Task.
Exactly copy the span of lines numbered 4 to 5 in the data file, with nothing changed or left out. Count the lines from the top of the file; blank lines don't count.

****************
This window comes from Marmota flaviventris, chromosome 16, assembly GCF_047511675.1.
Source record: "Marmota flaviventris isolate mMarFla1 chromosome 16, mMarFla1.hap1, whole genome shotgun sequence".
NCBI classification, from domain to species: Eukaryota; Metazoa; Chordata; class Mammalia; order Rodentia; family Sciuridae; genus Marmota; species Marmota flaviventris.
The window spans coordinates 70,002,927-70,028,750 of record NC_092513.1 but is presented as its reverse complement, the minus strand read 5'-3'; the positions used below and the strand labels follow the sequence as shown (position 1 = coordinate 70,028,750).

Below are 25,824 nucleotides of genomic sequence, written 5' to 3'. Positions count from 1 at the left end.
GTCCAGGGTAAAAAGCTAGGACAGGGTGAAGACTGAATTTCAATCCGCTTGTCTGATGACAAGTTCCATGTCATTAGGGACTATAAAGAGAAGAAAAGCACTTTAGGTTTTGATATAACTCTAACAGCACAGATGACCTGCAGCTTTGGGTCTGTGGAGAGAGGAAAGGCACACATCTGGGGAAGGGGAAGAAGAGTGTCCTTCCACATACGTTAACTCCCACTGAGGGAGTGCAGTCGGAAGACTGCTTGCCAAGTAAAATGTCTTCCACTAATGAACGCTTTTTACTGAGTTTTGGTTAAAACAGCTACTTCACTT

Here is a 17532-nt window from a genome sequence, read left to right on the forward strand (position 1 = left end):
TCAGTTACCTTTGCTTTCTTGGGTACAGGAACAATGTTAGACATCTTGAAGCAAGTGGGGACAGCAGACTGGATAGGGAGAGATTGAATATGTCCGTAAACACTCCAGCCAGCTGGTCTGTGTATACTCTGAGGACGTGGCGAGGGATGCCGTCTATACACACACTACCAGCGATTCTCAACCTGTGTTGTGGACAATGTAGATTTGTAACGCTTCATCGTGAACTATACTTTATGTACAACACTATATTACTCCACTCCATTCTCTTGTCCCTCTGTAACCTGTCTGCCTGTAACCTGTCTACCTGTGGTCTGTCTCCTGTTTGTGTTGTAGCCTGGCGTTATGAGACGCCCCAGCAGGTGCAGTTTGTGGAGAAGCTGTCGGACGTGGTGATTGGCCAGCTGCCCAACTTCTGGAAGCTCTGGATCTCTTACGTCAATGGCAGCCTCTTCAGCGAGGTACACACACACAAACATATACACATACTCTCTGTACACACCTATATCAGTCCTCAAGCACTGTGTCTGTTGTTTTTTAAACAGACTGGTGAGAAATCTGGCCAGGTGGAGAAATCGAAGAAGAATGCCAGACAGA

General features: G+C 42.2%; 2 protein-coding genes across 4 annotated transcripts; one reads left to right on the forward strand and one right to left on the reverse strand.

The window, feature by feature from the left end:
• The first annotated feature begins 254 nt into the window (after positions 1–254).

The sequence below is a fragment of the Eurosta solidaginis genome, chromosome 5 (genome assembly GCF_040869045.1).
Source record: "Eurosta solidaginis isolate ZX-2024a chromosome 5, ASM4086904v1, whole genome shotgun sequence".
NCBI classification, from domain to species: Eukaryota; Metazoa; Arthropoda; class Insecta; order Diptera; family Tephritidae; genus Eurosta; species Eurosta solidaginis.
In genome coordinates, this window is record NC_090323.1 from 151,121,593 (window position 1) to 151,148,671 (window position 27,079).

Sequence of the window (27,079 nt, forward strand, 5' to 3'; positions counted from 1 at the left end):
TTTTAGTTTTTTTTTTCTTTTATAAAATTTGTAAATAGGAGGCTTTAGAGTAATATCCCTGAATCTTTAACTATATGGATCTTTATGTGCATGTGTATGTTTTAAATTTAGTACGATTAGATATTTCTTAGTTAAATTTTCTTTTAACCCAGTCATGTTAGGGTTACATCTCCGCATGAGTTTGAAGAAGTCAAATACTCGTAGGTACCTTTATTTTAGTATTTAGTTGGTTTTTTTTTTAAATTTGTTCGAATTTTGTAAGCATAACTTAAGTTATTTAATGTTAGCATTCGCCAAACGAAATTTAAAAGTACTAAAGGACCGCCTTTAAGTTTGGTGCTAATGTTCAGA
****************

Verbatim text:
The window spans coordinates 70,002,927-70,028,750 of record NC_092513.1 but is presented as its reverse complement, the minus strand read 5'-3'; the positions used below and the strand labels follow the sequence as shown (position 1 = coordinate 70,028,750).

Below are 25,824 nucleotides of genomic sequence, written 5' to 3'. Positions count from 1 at the left end.